There is a term that was coined with the idea of Caramel Macchiatos in mind - upside down. If you order this drink upside down, that means that the shots will be poured into the bottom of the drink and it will be made like a Latte. Really, an upside down Caramel Macchiato is the same exact thing as a Vanilla Latte minus one pump and with caramel drizzle added, but it's less of a mouthful. For drinks that the drizzle doesn't come as a standard part of the recipe, there IS an extra charge, so however you choose to order your upside down Caramel Macchiato, the pricing will be the same.
Iced Caramel Macchiato
There is an amazing iced version of this drink that is definitely on my top ten list of favorite Starbucks beverages. The iced Caramel Macchiato is assembled in the same way as the hot one, but the experience of drinking it is just the opposite. Since the straw goes to the bottom of the drink, you get to start off with the sweet vanilla flavored milk and end with a dose of espresso and caramel drizzle. Unlike an iced cappuccino, there's no steamed milk foam added to this iced version. Usually, the ice keeps some of the caramel drizzle on top of the drink while letting just enough of it sink to the bottom to be enjoyed with the first creamier half of the beverage.
This drink is available both hot and iced, and it is made just the same as the Caramel Macchiato, except with the substitution of Hazelnut drizzle instead of Caramel drizzle. It still gets vanilla syrup!
Starbucks is in the process of phasing this drink off of their menu. It wasn't as big a hit as anticipated. However, it is still readily available in many markets as we work on selling through the remaining Hazelnut Drizzle.
The Vanilla Macchiato is a great drink for any Vanilla lover! It is made the same way as the Caramel and Hazelnut Macchiatos, but it is topped with a Vanilla flavored drizzle. The Vanilla drizzle tastes a bit like cake batter and is an awesome way to top off a drink.
As with the Hazelnut Drizzle, the Vanilla Drizzle is currently being phased out. My store is completely out of this topping, but other stores in my market still have an abundance left to sell through.
Marble Mocha Macchiato
A delicious variation on the Carmel Macchiato is the Marble Mocha Macchiato. At one point, this drink did reside on Starbucks' menu boards. While it has since been retired, it's still a fairly popular drink and can certainly still be made by any barista worth their salt.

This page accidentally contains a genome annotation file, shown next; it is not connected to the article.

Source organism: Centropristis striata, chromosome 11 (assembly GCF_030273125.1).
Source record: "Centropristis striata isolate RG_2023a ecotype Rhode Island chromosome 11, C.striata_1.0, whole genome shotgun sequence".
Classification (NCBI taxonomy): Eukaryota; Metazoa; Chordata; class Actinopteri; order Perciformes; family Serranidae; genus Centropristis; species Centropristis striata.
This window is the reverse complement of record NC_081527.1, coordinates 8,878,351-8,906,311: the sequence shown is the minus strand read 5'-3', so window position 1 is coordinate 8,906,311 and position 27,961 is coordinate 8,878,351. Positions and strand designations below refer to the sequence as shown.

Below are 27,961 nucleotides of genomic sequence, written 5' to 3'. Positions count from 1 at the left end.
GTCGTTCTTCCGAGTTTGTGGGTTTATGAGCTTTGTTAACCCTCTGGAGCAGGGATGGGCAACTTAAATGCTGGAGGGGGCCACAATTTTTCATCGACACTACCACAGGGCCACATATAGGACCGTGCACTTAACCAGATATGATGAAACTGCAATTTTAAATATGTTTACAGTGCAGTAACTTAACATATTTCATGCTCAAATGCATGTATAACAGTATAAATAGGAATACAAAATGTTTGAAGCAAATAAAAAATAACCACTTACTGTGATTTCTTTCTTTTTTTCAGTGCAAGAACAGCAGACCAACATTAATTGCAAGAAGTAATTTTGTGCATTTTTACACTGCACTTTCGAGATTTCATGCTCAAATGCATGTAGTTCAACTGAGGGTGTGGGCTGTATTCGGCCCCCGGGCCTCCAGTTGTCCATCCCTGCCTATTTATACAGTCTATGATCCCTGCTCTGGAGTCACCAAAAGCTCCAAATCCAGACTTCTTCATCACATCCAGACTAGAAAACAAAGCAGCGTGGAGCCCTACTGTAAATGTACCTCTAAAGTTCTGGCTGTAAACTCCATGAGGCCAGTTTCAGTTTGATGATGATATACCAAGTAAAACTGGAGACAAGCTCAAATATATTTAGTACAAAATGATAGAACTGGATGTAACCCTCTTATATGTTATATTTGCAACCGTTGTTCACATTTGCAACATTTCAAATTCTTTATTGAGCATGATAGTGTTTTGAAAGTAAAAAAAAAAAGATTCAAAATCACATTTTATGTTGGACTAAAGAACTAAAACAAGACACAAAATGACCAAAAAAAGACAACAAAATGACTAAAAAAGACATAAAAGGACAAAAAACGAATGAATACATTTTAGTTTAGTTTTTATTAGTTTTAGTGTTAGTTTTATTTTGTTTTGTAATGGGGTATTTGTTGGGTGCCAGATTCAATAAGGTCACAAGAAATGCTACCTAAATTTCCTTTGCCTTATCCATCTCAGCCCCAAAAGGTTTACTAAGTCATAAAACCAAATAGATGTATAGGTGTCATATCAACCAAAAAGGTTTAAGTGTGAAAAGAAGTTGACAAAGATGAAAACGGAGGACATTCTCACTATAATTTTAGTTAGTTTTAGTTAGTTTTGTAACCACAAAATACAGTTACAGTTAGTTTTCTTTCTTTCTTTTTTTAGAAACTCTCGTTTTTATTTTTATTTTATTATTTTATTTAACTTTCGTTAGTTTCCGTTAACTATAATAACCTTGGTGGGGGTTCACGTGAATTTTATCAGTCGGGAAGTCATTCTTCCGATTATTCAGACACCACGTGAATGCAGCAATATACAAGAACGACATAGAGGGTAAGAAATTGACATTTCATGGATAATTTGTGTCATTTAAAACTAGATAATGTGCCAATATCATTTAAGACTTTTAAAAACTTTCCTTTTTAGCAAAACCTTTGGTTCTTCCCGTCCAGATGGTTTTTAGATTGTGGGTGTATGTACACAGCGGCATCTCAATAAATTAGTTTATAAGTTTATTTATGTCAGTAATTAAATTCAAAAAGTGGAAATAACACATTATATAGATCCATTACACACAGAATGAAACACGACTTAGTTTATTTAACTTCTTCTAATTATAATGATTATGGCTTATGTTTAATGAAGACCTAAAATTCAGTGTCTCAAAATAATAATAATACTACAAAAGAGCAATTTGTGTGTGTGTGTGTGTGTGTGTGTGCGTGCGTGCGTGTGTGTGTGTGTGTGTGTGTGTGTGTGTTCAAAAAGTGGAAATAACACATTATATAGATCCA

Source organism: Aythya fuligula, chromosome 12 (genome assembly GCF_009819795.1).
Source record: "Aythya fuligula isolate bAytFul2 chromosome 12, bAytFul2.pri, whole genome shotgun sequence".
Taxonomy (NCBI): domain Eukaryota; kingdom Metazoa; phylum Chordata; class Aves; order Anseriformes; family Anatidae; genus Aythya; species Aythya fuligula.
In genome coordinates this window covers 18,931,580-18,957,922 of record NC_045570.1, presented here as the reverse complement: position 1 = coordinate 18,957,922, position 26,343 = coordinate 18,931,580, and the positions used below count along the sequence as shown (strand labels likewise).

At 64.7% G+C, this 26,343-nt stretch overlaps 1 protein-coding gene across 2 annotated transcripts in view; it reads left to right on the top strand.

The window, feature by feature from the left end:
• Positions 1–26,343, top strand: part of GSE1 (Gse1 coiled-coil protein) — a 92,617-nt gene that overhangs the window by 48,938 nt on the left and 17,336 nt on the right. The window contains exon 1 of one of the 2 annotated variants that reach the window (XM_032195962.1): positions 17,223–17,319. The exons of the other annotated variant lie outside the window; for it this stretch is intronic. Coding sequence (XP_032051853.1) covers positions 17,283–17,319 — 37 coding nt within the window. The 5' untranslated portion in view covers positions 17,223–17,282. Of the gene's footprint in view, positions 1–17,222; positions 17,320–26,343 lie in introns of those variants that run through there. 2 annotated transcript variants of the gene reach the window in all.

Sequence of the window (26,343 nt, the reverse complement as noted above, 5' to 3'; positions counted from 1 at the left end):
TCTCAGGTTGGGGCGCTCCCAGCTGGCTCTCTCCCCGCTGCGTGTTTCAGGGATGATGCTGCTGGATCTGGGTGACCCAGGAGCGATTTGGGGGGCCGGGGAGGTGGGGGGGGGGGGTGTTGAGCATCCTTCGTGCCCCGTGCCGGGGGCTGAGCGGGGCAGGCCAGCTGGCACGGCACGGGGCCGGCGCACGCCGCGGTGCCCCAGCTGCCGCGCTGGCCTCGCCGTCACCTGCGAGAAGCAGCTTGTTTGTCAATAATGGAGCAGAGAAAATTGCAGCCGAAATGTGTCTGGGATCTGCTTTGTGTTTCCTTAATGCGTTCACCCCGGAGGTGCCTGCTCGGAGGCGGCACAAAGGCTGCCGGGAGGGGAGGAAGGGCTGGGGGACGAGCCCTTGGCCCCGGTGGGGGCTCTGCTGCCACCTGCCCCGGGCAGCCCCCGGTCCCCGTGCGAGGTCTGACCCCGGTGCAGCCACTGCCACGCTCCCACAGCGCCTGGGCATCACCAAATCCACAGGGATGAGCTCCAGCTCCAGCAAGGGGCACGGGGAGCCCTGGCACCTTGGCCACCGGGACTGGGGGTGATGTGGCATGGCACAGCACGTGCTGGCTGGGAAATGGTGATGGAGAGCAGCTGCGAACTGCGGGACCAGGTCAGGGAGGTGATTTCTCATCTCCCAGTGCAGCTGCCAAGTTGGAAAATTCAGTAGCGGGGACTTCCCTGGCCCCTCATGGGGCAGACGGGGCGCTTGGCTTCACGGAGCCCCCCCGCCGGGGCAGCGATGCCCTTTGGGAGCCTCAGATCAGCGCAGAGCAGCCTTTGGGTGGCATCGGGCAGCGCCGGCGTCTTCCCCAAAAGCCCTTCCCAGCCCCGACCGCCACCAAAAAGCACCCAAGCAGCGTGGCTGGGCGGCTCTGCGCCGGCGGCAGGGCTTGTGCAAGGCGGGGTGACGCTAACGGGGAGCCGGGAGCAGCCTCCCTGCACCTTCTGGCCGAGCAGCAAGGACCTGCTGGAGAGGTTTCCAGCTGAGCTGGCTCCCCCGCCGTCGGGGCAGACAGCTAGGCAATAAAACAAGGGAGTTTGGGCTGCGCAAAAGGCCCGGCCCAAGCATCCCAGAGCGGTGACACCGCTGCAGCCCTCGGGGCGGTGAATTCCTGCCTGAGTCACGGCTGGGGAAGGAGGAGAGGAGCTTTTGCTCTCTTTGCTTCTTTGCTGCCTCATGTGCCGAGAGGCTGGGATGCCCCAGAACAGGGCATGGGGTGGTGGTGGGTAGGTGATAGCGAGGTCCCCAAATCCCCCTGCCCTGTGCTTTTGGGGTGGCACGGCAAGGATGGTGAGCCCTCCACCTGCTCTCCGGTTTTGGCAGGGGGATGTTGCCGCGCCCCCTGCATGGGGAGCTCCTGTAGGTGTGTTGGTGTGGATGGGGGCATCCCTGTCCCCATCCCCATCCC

The Marble Mocha Macchiato differs from the Carmamel Macchiato mostly in flavor. The composition is basically the same, with the shots being poured over top of the foam. Instead of vanilla, however, this drink is made with white mocha. It is not topped with caramel drizzle, but the foam is instead marked with a crosshatch of mocha drizzle. Unfortunately, there's no real way to make this drink any less chockful of calories, though trying it with skim milk doesn't hurt.
And, because nothing can ever be simple, there is one more Macchiato drink that has nothing to do with the previous two drinks in this guide. The Espresso Macchiato is becoming a more common order as Starbucks is featuring its espresso based beverages. It's an interesting alternative to ordering plain shots of espresso.
While we've learned in this guide that Macchiato means 'to mark,' I cannot for the life of me figure out why this drink has that name, because nothing is marked. An Espresso Macchiato is simply one or two shots of espresso poured into a short cup and then topped with milk foam. It's like a tiny, very dry cappuccino. In this instance, I suppose the foam is marking the espresso as opposed to it being the other way around.
The simplicity of this menu item leaves it very customizable. You can flavor or sweeten it with anything you like and the amount of shots in it are completely up to you. Instead of being ordered by Starbucks standard size, it's actually ordered by the amount of espresso you'd like - Solo for one, Doppio or Double for two, Triple for three, Quad for four... and if you really want more espresso than that in your cup, it's easiest to just say you'd like five or six shots.
Thanks for reading! I hope you've learned something from this guide. If you're interested in learning the ins and outs of the Starbucks menu, check out my other guides. In the next installment, I'll cover Tea Lattes.